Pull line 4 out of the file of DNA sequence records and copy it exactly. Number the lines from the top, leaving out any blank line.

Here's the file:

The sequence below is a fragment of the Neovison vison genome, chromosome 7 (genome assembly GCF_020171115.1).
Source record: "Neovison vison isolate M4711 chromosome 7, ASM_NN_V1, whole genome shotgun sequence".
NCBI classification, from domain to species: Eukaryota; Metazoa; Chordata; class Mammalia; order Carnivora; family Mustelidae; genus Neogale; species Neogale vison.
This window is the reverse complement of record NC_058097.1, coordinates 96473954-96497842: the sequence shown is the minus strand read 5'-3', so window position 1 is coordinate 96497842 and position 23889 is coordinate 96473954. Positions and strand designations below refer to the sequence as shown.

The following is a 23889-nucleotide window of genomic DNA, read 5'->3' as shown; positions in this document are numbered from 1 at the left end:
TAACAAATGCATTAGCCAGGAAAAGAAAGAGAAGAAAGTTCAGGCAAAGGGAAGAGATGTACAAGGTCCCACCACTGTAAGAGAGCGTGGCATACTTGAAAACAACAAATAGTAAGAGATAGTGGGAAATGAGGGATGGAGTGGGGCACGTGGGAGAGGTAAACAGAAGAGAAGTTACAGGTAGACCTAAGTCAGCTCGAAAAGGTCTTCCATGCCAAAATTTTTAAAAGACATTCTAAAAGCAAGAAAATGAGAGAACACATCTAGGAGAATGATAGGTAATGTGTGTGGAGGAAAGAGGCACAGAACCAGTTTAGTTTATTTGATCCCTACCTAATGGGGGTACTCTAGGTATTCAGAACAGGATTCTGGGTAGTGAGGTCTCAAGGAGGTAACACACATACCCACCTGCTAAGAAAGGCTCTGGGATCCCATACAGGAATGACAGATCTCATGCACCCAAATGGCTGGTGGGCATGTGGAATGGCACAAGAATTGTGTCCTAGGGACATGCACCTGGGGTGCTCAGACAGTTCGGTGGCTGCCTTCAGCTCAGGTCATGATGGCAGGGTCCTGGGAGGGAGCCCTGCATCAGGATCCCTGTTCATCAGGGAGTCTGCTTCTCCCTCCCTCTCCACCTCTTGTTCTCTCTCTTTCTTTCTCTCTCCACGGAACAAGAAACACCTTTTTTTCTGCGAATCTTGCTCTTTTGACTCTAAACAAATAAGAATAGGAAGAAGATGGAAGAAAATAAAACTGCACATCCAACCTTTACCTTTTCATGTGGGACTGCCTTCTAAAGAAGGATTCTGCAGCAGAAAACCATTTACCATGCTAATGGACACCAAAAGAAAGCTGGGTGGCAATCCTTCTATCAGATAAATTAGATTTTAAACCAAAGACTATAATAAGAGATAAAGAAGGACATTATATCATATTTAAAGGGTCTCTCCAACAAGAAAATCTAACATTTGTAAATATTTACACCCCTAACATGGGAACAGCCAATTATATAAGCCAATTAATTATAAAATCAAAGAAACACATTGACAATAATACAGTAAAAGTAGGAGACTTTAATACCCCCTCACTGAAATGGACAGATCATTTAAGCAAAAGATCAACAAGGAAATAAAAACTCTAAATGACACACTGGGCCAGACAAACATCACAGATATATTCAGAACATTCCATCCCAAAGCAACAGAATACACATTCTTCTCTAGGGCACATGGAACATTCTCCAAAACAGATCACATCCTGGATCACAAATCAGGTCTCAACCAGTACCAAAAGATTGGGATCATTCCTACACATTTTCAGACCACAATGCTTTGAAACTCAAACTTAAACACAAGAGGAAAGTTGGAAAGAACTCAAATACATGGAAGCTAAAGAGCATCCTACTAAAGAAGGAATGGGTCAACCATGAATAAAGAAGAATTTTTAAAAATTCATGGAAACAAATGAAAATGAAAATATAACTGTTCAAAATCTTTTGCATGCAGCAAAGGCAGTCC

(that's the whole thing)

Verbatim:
This window is the reverse complement of record NC_058097.1, coordinates 96473954-96497842: the sequence shown is the minus strand read 5'-3', so window position 1 is coordinate 96497842 and position 23889 is coordinate 96473954. Positions and strand designations below refer to the sequence as shown.